In 2019, the United Nations Environment Program ranked India and China as the two countries where illegal sand mining has led to widespread environmental degradation. Despite this, there is no comprehensive assessment to assess the extent of sand mining in India. Nonetheless, regional studies such as that by the Center for Science and Environment of the Yamuna Riverbed in Uttar Pradesh have observed that the increasing demand for soil has severely affected the soil formation and soil holding capacity of the land, resulting in a loss of marine life. an increase in flood frequency, droughts and also a deterioration in water quality. Such effects can also be observed in the layers of the Godavari, Narmada and Mahanadi basins. Sand mining has reduced the Mahseer fish population by 76% between 1963 and 2015, as found in a study of the Narmada Basin.

It’s not just bad for the environment. Illegal mining causes high losses to the treasury. By one estimate, UP is losing revenue from 70% of its mining activity because only 30% of the acreage is being mined legally. Similarly, the lack of royalties in Bihar has resulted in a £700m loss, while non-payment of various levies due to unregulated mining has resulted in a £100m loss for Karnataka and £600m for Madhya Pradesh over the years 2016-17.

Court Orders, Government Response

Court orders are often neglected by state governments. As stated in the report of the National Green Tribunal (NGT) Oversight Committee, Uttar Pradesh (where illegal sand mining poses a serious threat) has either failed or only partially complied with the enacted orders for compensation for illegal sand mining. Such lax compliance can also be seen in states such as West Bengal, Bihar and Madhya Pradesh.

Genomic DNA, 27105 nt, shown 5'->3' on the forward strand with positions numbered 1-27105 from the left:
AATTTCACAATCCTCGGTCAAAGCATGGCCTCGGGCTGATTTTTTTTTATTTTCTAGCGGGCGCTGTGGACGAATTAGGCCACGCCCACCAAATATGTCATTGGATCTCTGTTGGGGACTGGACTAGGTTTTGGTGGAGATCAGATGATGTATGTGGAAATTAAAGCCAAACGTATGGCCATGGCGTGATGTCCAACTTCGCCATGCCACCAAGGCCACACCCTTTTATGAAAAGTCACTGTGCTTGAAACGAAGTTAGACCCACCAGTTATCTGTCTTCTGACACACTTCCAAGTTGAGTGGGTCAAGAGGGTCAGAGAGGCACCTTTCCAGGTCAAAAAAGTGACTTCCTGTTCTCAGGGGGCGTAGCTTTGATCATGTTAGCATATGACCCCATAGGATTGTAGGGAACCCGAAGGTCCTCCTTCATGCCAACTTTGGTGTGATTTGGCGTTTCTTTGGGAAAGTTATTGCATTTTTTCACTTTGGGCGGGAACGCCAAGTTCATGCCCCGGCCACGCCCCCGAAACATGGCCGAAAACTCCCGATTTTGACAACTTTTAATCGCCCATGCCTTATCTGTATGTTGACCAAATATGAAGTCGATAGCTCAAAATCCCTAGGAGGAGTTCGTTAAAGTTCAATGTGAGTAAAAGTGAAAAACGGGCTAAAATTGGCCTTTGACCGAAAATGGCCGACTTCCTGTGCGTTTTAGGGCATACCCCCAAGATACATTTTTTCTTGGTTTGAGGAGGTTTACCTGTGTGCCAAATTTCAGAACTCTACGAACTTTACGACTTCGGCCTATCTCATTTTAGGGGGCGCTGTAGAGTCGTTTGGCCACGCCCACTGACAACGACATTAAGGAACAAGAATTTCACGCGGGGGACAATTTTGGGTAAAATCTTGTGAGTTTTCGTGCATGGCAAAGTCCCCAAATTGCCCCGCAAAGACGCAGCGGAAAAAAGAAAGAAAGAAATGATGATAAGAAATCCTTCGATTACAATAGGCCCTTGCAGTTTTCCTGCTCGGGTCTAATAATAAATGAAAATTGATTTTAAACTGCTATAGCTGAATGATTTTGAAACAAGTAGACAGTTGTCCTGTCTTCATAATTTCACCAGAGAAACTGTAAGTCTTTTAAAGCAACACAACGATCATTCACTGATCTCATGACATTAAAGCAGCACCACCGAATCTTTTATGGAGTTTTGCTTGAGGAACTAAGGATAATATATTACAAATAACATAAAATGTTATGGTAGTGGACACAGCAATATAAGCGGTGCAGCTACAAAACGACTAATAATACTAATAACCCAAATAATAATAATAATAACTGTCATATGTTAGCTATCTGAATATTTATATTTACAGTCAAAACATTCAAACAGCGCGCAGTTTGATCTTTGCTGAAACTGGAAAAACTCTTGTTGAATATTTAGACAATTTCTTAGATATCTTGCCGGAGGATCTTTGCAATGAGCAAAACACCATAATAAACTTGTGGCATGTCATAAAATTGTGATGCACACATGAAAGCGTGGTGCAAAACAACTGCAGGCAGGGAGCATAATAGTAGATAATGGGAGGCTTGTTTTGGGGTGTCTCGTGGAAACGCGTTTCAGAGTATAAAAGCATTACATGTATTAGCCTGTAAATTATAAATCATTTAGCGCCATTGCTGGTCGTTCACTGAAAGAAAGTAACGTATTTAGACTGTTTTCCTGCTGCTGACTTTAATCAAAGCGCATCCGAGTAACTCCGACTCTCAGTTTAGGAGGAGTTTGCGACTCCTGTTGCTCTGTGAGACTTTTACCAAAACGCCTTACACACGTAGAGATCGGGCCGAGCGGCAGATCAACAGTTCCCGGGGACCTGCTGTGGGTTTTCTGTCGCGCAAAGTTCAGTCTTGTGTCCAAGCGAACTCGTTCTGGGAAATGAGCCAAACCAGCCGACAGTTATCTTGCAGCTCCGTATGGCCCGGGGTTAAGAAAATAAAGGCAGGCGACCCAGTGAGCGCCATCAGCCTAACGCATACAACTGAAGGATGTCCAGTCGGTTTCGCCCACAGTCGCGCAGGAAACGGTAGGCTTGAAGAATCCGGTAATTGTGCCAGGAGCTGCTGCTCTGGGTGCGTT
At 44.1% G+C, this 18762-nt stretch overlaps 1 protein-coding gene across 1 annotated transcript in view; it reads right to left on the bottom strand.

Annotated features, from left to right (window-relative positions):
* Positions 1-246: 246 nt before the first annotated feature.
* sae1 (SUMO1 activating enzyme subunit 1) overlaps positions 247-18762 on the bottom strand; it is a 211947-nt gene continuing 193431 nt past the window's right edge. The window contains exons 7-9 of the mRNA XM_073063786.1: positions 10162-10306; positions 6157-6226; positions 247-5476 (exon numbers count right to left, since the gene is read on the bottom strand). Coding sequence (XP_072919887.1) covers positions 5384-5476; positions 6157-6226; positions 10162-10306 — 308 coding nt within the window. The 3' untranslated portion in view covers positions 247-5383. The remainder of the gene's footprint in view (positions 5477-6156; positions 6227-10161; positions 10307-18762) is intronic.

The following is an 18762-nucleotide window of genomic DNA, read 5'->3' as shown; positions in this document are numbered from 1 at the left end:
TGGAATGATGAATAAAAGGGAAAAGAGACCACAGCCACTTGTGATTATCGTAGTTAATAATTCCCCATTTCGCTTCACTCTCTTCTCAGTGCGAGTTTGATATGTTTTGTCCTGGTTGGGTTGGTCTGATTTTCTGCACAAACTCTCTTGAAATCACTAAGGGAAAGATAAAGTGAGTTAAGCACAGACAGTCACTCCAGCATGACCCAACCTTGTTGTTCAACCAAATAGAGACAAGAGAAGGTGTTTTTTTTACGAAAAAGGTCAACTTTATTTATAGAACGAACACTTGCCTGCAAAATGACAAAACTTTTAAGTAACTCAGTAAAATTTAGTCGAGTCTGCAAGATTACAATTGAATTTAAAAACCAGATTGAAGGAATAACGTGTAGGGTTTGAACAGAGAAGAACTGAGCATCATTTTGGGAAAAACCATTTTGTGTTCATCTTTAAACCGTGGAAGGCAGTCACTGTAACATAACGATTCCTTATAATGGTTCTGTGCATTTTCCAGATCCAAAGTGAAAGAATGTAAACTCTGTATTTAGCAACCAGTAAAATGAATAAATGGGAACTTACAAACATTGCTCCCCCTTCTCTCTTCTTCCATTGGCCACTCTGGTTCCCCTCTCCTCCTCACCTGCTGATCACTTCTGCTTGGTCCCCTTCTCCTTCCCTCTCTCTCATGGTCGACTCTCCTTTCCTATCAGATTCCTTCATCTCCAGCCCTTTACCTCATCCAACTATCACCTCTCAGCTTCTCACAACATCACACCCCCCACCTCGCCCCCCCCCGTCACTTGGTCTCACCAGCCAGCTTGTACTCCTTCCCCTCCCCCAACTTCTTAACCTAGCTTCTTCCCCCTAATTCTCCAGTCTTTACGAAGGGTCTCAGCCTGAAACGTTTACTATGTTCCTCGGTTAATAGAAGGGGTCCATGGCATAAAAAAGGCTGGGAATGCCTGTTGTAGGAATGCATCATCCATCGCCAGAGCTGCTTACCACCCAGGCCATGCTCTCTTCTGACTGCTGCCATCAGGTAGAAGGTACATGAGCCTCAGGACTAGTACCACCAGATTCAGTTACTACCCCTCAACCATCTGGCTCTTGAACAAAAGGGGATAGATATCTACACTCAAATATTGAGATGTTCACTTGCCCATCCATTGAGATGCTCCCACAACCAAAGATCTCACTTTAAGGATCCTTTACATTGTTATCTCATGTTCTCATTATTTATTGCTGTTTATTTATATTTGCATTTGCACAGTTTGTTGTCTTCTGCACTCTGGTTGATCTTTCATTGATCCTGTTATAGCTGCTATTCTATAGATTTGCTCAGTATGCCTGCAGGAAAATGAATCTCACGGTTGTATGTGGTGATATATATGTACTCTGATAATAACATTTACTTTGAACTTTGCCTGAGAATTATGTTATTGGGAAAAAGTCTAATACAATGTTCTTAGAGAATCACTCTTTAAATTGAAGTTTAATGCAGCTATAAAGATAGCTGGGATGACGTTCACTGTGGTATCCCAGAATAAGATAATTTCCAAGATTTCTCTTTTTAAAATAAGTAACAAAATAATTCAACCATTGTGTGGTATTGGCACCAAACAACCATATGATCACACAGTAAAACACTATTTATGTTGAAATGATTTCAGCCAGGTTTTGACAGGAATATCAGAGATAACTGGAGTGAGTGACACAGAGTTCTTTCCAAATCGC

A nationwide review of the reasons for non-compliance suggests a governance malfunction stemming from weak institutions, a lack of state resources to ensure enforcement, poorly drafted legislation, inadequate monitoring and evaluation mechanisms, and excessive litigation that undermine state administrative capacity steam .

The protection of minor minerals requires investment in production and consumption measurement, monitoring and planning tools. To this end, technology must be employed to provide a sustainable solution.

The power of technology

Satellite imagery can be used to monitor the mining volume and also to verify the mining process. Also for past violations, the NGT and managing authorities can obtain satellite images from the last 10 to 15 years and show irrefutably how small mounds of earth, gravel or small stone dunes in an area have disappeared. Recently, the NGT has directed some states to use satellite imagery to monitor the volume of sand extraction and transport from river beds. The well-planned execution of these orders increased the revenues from mining smaller minerals in all of these states.

In addition, drones, the Internet of Things (IoT) and blockchain technology can be used to monitor mechanisms using Global Positioning System, Radar and Radio Frequency (RF) Locator. State governments like Gujarat and court orders like the Madras High Court have used some of these technologies to control illegal sand mining.

Amar Patnaik is a Member of Parliament, Rajya Sabha, from Odisha. A former Comptroller and Auditor General of India (CAG) officer and academic, he now practices law. The views expressed are personal